+-------+------+--------+
| Chris | 7214 |      2 |
| Elen  | 8301 |      4 |
| Adam  | 3412 |      5 |
+-------+------+--------+
INSERT INTO cust (ID, ORDERS) VALUES (7214, 3)
ON DUPLICATE KEY UPDATE ORDERS=3;
****
Query OK, 2 rows affected
SELECT * FROM cust;
****
+-------+------+--------+
| NAME  | ID   | ORDERS |
+-------+------+--------+
| Chris | 7214 |      3 |
| Elen  | 8301 |      4 |
| Adam  | 3412 |      5 |
+-------+------+--------+
Example 2: Using the VALUES() Function

The VALUES() function can be used to refer to column values from the INSERT clause of the INSERT ... ON DUPLICATE KEY UPDATE statement. For example:

SELECT * FROM cust;
****
+-------+------+--------+
| NAME  | ID   | ORDERS |
+-------+------+--------+
| Chris | 7214 |      2 |
| Adam  | 3412 |      5 |
| Elen  | 8301 |      4 |
+-------+------+--------+
INSERT INTO cust (ID, ORDERS) VALUES (7214, 4)
  ON DUPLICATE KEY UPDATE ORDERS = VALUES(ORDERS) + ORDERS;
****
Query OK, 2 rows affected
SELECT * FROM cust;
****
+-------+------+--------+
| NAME  | ID   | ORDERS |
+-------+------+--------+
| Chris | 7214 |      6 |
| Adam  | 3412 |      5 |
| Elen  | 8301 |      4 |
+-------+------+--------+

Here, the VALUES() function refers to the value that would have been inserted, if there were no duplicate-key conflicts, and should refer to a column name of the destination table.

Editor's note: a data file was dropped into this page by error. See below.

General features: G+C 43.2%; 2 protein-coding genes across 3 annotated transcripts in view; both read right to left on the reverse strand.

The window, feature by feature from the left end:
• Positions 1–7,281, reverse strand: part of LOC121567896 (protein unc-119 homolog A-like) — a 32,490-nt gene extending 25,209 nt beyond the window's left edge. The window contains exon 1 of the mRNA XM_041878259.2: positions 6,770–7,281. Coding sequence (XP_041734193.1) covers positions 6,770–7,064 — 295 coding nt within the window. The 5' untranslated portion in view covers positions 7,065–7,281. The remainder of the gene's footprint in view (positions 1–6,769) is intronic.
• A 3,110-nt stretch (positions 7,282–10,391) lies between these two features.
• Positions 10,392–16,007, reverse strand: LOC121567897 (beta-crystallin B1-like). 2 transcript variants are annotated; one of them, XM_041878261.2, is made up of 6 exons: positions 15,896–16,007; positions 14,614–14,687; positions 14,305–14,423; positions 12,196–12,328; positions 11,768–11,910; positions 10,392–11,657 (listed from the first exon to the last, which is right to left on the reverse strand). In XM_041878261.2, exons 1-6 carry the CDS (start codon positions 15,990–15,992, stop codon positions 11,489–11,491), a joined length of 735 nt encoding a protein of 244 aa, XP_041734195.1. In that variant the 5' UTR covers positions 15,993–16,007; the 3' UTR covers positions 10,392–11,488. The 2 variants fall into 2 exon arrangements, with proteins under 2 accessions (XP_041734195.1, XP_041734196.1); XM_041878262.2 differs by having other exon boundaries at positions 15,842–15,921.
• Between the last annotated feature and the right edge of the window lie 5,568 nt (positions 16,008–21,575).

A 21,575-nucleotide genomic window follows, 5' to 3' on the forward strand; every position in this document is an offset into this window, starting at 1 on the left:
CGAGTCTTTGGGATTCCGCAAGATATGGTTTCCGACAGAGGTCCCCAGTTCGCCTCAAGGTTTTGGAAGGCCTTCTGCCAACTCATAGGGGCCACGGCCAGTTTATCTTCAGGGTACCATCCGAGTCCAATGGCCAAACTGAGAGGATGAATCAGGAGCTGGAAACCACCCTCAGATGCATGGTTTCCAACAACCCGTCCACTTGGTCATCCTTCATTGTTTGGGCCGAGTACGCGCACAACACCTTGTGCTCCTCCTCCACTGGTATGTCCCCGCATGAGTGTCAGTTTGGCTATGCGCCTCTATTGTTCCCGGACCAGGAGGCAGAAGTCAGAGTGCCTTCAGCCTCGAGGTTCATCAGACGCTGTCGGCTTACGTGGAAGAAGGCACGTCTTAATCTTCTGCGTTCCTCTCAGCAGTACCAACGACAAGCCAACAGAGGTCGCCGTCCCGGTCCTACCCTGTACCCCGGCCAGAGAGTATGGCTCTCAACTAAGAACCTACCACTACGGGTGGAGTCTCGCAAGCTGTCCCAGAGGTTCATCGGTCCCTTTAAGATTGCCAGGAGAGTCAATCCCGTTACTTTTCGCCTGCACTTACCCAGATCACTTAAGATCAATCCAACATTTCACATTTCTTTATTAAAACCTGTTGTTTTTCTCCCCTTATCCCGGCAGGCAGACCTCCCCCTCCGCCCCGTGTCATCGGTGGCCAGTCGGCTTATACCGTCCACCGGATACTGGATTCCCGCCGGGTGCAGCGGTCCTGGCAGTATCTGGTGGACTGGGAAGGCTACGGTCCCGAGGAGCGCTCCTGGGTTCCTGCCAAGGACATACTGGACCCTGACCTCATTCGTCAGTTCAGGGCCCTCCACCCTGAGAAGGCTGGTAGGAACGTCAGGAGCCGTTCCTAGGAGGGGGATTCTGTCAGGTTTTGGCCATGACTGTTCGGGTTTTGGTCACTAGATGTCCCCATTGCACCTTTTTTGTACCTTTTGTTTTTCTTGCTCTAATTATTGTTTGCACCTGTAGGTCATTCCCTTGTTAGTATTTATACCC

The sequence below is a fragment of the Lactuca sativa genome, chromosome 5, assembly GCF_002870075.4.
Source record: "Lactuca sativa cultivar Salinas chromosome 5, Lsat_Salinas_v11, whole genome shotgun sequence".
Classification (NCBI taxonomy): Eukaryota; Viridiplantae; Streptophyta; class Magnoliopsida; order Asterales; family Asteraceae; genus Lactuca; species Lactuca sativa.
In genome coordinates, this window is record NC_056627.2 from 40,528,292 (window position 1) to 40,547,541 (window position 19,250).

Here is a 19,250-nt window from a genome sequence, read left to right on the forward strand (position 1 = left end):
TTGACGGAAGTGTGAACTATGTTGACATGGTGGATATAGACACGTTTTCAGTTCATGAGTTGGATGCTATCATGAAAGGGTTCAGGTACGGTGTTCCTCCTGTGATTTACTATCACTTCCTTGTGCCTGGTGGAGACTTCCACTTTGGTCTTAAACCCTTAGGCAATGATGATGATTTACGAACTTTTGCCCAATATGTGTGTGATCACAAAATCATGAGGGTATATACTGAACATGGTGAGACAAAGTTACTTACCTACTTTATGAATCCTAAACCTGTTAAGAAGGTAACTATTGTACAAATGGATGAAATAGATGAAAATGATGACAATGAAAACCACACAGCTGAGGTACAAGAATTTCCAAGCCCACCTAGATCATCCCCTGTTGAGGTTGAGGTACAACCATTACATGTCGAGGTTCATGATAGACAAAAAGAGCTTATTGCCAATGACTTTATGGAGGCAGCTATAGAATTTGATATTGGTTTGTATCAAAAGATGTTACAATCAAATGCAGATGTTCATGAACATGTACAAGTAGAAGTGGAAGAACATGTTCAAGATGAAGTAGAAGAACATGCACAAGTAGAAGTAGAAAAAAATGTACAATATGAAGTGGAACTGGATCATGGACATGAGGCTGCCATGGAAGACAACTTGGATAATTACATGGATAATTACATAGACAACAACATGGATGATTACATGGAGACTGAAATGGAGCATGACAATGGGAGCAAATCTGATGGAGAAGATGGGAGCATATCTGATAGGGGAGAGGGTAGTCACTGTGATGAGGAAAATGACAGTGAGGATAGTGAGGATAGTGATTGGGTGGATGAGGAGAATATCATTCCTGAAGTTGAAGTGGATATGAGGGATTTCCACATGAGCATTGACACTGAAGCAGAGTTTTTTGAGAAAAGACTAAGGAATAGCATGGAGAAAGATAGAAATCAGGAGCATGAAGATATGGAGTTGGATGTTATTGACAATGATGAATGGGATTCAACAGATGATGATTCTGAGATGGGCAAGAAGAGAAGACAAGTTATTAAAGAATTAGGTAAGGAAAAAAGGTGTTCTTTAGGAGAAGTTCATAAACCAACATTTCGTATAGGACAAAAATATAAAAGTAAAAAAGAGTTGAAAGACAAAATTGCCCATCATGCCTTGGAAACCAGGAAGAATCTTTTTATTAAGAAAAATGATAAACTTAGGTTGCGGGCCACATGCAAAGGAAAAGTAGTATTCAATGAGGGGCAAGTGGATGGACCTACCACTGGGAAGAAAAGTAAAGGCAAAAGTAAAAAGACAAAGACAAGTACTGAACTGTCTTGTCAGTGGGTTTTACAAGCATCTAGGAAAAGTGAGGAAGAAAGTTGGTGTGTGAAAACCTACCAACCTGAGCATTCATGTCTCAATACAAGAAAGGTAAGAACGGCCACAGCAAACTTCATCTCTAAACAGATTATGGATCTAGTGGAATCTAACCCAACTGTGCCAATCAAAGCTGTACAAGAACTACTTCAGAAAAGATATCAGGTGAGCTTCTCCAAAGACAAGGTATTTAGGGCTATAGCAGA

Example 3: Using SELECT with ON DUPLICATE KEY UPDATE

The following code block demonstrates the use of SELECT with ON DUPLICATE KEY UPDATE:

SELECT * FROM cust_new;
****
+------+------+--------+
| NAME | ID   | ORDERS |
+------+------+--------+
| Bill |   21 |      5 |
| Gwen | 7214 |      3 |
| Sam  |   22 |      2 |
+------+------+--------+

The cust_new table is defined using the same table definition as cust, which is shown in the beginning of the examples.

SELECT * FROM cust;
****
+-------+------+--------+
| NAME  | ID   | ORDERS |
+-------+------+--------+
| Chris | 7214 |      6 |
| Elen  | 8301 |      4 |
| Adam  | 3412 |      5 |
+-------+------+--------+
INSERT INTO cust (NAME, ID, ORDERS) SELECT * FROM cust_new ON DUPLICATE KEY UPDATE NAME = VALUES(NAME), ORDERS =  VALUES (ORDERS);
****
Query OK, 4 rows affected
Records: 3  Duplicates: 1  Warnings: 0
SELECT * FROM cust;
****
+------+------+--------+
| NAME | ID   | ORDERS |
+------+------+--------+